5. Be Mindful of Expression and Communications

Often when overthinking you can present as being zoned out or lost in thought. It is important to take note of this and be mindful of what you intend to communicate. To communicate something, an emotion must be expressed. Sometimes, if you have not learned to express your emotions, you may think you are communicating but the other person isn’t getting it. This can cause misunderstandings which lead to more overthinking. 

6. Name the Emotion

It can be difficult to name your emotion if you’re not used to examining your feelings. With practice, however, you can become an expert. Some things interfere with observing and describing emotions. One of these things is secondary emotions. Secondary emotions are those that come after the original emotions for example, you might feel angry, and then you might feel shame for feeling angry. Or you might feel sad, and then feel angry about the sadness. This makes it harder to figure out what was your original emotion and to work on dealing with that leading to spiraling and over thinking thoughts. Ask yourself, “Was that my first feeling?”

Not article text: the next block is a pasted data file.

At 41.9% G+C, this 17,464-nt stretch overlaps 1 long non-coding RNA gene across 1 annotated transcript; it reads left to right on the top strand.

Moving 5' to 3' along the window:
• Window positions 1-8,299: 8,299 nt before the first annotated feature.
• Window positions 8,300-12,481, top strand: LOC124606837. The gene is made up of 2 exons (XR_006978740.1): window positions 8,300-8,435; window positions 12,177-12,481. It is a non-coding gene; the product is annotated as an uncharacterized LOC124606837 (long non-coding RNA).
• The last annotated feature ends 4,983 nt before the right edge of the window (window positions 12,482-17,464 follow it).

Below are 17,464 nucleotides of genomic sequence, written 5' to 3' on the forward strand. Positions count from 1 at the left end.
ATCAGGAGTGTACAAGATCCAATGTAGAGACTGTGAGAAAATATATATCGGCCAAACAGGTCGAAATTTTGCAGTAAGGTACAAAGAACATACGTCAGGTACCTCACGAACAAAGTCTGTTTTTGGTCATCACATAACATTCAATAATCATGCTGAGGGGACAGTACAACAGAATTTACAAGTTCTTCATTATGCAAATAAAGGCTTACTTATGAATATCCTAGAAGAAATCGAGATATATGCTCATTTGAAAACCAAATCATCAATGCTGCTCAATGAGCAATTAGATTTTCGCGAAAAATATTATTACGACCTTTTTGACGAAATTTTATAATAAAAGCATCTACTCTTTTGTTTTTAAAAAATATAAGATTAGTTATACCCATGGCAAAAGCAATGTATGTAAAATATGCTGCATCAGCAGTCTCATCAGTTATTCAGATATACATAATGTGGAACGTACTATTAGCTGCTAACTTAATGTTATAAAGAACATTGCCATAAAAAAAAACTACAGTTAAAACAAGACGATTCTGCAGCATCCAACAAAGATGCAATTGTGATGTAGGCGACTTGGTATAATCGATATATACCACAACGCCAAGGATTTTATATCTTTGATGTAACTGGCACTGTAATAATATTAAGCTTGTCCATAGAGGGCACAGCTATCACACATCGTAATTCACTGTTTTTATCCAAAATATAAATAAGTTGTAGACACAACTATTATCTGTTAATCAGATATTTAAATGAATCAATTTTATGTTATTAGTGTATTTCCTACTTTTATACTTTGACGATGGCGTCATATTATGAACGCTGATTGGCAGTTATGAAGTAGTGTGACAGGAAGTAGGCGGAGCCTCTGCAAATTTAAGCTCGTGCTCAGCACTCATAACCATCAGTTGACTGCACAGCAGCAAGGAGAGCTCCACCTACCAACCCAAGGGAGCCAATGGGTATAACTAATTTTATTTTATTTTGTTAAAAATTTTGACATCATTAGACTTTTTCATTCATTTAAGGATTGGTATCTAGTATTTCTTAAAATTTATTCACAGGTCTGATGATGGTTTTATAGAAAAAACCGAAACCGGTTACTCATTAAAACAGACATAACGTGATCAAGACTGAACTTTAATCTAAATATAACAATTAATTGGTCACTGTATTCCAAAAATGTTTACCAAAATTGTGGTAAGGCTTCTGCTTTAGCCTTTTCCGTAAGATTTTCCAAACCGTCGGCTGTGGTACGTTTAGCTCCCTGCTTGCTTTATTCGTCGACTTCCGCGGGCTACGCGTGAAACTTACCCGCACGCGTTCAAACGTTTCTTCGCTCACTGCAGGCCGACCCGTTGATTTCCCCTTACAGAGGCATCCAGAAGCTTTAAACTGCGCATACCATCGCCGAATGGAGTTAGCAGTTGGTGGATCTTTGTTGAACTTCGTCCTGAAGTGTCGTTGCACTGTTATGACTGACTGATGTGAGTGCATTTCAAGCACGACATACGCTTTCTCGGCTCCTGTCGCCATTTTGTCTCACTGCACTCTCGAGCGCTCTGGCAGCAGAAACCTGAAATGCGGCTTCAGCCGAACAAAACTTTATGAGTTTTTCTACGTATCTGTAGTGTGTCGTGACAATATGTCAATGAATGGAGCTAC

How to Check the Facts

Now that we have identified the emotions leading to spiraling and over thinking thoughts see how your emotions fit the facts presenting in your situation may further help to ground you. Ask the following to help:

1. What are my interpretations, thoughts, and assumptions about the event? 

Think of other possible interpretations, practice looking at all sides of a situation and all points of view.  Test your interpretations and assumptions to see if they fit the facts.  Changing your interpretation by eliminating unwarranted assumptions can often result in the emotion itself lessening in intensity.